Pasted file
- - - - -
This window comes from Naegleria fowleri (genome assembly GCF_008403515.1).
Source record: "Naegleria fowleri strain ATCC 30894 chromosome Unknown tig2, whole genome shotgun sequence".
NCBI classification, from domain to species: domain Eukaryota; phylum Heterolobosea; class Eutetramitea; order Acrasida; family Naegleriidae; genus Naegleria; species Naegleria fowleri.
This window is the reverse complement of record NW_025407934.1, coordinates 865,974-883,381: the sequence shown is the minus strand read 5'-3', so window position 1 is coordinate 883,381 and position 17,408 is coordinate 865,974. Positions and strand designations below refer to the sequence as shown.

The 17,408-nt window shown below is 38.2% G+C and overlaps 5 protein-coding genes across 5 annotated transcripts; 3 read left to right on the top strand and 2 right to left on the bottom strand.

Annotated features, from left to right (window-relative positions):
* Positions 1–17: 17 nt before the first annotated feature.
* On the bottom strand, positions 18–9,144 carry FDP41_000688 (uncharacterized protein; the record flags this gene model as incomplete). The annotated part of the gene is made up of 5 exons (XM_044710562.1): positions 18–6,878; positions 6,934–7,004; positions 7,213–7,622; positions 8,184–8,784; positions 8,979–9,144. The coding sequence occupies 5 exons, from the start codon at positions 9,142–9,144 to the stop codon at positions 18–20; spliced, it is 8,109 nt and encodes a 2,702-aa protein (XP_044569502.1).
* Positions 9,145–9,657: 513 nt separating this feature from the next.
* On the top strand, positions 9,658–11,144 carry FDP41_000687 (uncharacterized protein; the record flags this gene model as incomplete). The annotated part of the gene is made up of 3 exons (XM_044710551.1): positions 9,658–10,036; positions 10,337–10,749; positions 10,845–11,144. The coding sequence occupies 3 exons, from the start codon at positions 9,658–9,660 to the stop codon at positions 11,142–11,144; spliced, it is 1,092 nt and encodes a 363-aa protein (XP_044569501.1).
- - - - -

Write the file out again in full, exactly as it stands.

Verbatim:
This window comes from Naegleria fowleri (genome assembly GCF_008403515.1).
Source record: "Naegleria fowleri strain ATCC 30894 chromosome Unknown tig2, whole genome shotgun sequence".
NCBI classification, from domain to species: domain Eukaryota; phylum Heterolobosea; class Eutetramitea; order Acrasida; family Naegleriidae; genus Naegleria; species Naegleria fowleri.
This window is the reverse complement of record NW_025407934.1, coordinates 865,974-883,381: the sequence shown is the minus strand read 5'-3', so window position 1 is coordinate 883,381 and position 17,408 is coordinate 865,974. Positions and strand designations below refer to the sequence as shown.

The 17,408-nt window shown below is 38.2% G+C and overlaps 5 protein-coding genes across 5 annotated transcripts; 3 read left to right on the top strand and 2 right to left on the bottom strand.

Annotated features, from left to right (window-relative positions):
* Positions 1–17: 17 nt before the first annotated feature.
* On the bottom strand, positions 18–9,144 carry FDP41_000688 (uncharacterized protein; the record flags this gene model as incomplete). The annotated part of the gene is made up of 5 exons (XM_044710562.1): positions 18–6,878; positions 6,934–7,004; positions 7,213–7,622; positions 8,184–8,784; positions 8,979–9,144. The coding sequence occupies 5 exons, from the start codon at positions 9,142–9,144 to the stop codon at positions 18–20; spliced, it is 8,109 nt and encodes a 2,702-aa protein (XP_044569502.1).
* Positions 9,145–9,657: 513 nt separating this feature from the next.
* On the top strand, positions 9,658–11,144 carry FDP41_000687 (uncharacterized protein; the record flags this gene model as incomplete). The annotated part of the gene is made up of 3 exons (XM_044710551.1): positions 9,658–10,036; positions 10,337–10,749; positions 10,845–11,144. The coding sequence occupies 3 exons, from the start codon at positions 9,658–9,660 to the stop codon at positions 11,142–11,144; spliced, it is 1,092 nt and encodes a 363-aa protein (XP_044569501.1).